Two CHL graduates that went on to lengthy and successful NHL careers were inducted into The Hockey Hall of Fame earlier this month on November 13th.
Former Oshawa Generals forward Dave Andreychuk and Kamloops Blazers graduate Mark Recchi joined other former NHL players in Anaheim Ducks teammates Paul Kariya and Teemu Selanne as well as seven-time Canadian National Women’s Team gold medalist Danielle Goyette as inductees in the Player Category. University of Alberta Golden Bears coaching legend Clare Drake joined Boston Bruins owner Jeremy Jacobs as inductees in the Builder Category.
Congrats Dave Andreychuk!
— OntarioHockeyLeague (@OHLHockey) November 16, 2017
A native of Hamilton, Ont., Andreychuk played 23 NHL seasons, hoisting the Stanley Cup as captain of the Tampa Bay Lightning in 2004. The big 6-foot-4 winger ended his career ranked 14th on the NHL’s career goal scoring list with 640 along with 698 assists and 1,338 points. His 1,639 career NHL regular season games are the seventh-most in league history and he holds the NHL record for most regular season power play goals with 274.
His tremendous success with the Oshawa Generals included a 100-point season in 1981-82, catching the attention of the Buffalo Sabres who selected him 16th overall in the 1982 NHL Draft. A year later the big kid from a blue collar background made his NHL debut and never looked back.
What you mean to Tampa Bay is something we don’t have a word for.
— Tampa Bay Lightning (@TBLightning) November 14, 2017
“Both my parents, both steelworkers, installed the values I continue to use,” Andreychuk said during his induction speech on. “They were with me day-in, day-out.
“One thing I’m really happy about is my parents are here and that was more important than anything else.”
Andreychuk exemplified consistency throughout his career, recording at least 20 goals in 19 of his 23 seasons headlined by a career-high 54 with the Toronto Maple Leafs in 1992-93.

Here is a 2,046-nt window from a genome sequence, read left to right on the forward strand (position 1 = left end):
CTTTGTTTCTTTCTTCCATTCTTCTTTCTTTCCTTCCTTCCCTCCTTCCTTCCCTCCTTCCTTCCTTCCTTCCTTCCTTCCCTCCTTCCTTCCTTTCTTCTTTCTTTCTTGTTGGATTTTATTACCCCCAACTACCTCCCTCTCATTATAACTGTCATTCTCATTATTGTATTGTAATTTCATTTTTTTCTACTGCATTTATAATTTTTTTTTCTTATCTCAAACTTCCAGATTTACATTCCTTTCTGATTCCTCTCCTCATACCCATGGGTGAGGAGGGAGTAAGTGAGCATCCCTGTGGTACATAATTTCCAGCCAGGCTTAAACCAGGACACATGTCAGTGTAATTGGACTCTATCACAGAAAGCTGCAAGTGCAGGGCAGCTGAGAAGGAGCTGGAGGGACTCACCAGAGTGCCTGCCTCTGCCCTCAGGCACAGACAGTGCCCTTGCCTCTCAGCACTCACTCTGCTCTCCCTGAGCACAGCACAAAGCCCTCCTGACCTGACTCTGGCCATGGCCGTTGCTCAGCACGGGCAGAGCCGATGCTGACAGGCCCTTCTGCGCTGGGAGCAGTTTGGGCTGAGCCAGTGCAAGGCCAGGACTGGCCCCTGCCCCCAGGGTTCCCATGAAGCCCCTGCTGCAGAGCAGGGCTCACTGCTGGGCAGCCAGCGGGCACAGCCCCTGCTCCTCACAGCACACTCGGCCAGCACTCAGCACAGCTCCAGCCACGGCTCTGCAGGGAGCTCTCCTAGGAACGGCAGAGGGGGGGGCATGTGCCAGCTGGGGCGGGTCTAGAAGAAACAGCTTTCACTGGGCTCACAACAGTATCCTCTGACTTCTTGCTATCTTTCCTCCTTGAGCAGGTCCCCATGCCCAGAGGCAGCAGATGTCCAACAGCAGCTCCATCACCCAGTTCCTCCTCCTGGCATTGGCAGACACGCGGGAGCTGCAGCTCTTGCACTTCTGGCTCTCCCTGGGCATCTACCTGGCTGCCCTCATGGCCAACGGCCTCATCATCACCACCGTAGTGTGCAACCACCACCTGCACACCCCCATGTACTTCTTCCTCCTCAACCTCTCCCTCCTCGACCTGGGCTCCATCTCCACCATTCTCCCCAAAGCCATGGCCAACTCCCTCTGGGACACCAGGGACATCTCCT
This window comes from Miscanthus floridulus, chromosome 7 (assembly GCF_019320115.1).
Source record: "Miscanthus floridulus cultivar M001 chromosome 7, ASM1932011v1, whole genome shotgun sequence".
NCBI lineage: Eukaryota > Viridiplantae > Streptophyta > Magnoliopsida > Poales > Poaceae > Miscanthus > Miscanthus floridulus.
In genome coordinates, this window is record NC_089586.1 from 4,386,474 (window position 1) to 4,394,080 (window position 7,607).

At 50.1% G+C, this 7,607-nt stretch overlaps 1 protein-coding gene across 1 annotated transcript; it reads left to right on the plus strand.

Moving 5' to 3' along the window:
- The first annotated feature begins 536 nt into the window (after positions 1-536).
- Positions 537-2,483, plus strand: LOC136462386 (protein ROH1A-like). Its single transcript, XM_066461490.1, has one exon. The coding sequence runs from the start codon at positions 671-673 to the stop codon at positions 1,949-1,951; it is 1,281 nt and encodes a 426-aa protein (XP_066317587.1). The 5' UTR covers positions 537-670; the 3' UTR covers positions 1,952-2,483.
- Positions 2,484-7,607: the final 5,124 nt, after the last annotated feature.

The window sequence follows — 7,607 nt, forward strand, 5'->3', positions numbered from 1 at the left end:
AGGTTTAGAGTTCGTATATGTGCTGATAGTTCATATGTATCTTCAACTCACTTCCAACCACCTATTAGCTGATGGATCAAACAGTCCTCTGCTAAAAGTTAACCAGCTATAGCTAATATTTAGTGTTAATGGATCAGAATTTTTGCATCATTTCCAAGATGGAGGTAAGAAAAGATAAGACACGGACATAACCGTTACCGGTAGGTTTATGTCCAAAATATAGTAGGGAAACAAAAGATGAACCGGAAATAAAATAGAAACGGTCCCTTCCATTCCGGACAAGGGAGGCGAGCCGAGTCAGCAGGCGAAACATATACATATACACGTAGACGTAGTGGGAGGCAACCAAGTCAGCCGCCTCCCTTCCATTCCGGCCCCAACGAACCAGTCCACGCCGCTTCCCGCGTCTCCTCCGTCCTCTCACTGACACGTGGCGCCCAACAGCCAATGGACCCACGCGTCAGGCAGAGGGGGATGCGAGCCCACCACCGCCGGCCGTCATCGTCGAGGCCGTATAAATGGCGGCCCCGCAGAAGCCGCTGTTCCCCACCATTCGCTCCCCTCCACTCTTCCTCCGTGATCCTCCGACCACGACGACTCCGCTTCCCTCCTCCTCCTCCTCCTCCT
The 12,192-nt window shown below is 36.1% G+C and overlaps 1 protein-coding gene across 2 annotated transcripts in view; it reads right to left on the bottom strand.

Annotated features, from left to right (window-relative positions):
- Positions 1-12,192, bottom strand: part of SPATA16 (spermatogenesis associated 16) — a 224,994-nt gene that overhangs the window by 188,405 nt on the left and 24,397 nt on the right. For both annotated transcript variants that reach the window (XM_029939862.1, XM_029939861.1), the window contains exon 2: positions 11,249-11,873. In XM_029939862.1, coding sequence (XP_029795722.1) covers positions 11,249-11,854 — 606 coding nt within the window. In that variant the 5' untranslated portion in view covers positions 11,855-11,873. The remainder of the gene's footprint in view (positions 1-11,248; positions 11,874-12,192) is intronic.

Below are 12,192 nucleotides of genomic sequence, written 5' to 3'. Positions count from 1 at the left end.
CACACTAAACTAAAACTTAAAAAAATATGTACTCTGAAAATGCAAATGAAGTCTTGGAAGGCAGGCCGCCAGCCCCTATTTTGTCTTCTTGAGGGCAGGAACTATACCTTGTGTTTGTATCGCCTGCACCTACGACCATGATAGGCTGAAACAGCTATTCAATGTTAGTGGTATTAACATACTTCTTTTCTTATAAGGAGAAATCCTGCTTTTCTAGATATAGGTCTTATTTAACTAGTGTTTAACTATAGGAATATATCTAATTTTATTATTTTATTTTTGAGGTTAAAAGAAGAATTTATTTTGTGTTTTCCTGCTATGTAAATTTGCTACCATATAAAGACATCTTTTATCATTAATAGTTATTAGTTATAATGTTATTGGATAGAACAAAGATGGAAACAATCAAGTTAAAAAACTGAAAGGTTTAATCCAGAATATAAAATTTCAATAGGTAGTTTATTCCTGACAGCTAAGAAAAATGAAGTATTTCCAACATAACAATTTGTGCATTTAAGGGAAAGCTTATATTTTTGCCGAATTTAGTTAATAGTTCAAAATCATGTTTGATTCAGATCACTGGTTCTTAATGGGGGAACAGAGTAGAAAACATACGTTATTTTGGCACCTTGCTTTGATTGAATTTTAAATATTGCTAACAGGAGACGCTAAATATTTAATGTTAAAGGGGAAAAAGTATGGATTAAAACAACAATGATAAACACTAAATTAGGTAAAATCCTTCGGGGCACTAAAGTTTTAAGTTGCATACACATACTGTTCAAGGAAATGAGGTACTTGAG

After going a record 22 seasons without hoisting the Stanley Cup, Andreychuk’s long wait to enter the Hockey Hall of Fame never rattled the man described by his peers as a natural leader.
— Boston Bruins (@NHLBruins) November 14, 2017
Five years younger than Andreychuk, Mark Recchi, a native of Kamloops, BC, also entered the Hall.
After a season in the IHL, Recchi joined the Pittsburgh Penguins full-time in 1989 and began the fourth longest regular season NHL career in history, playing in 1,652 games. Recchi won his first Stanley Cup in Pittsburgh in 1991, and went on to add championships in Carolina in 2006 and Boston in 2011 – only the 10th player in NHL history to win Stanley Cups on three different teams.
“I don’t think I would’ve made it if I didn’t get that opportunity to go back and play in Kamloops,” Recchi said during his induction speech Monday, sharing stories about the special influence Kamloops and the Blazers had on his growth as a human being and professional hockey player.
Félicitations pour ton intronisation au Temple de la renommée, Mark!
— Canadiens Montréal (@CanadiensMTL) November 14, 2017
Amassing 577 goals, 956 assists and 1533 points over 1652 career regular season games, Recchi’s NHL career was a continuation of his prolific scoring presence in the Western Hockey League from 1984-88. He recorded 109 goals, 183 assists and 292 points over 173 regular season games, capping off his tenure as a first team all-star in 1988.
Recchi also helped Canada capture gold at the 1988 IIHF World Junior Hockey Championship in Moscow, Russia.
“The Hockey Hall of Fame is proud to welcome these hockey legends as Honoured Members,” said Lanny McDonald, Chairman of the Hockey Hall of Fame, and former Medicine Hat Tiger. “Their contributions to the game of hockey are well documented and their election to the Hockey Hall of Fame is richly deserved.”
Established in 1943, the Hockey Hall of Fame’s mandate is to recognize and honour the achievements of players, builders and officials who bring special distinction to the game of hockey, and to collect, preserve, research and exhibit objects, images and resource materials connected with the game as it is played in Canada and throughout the world.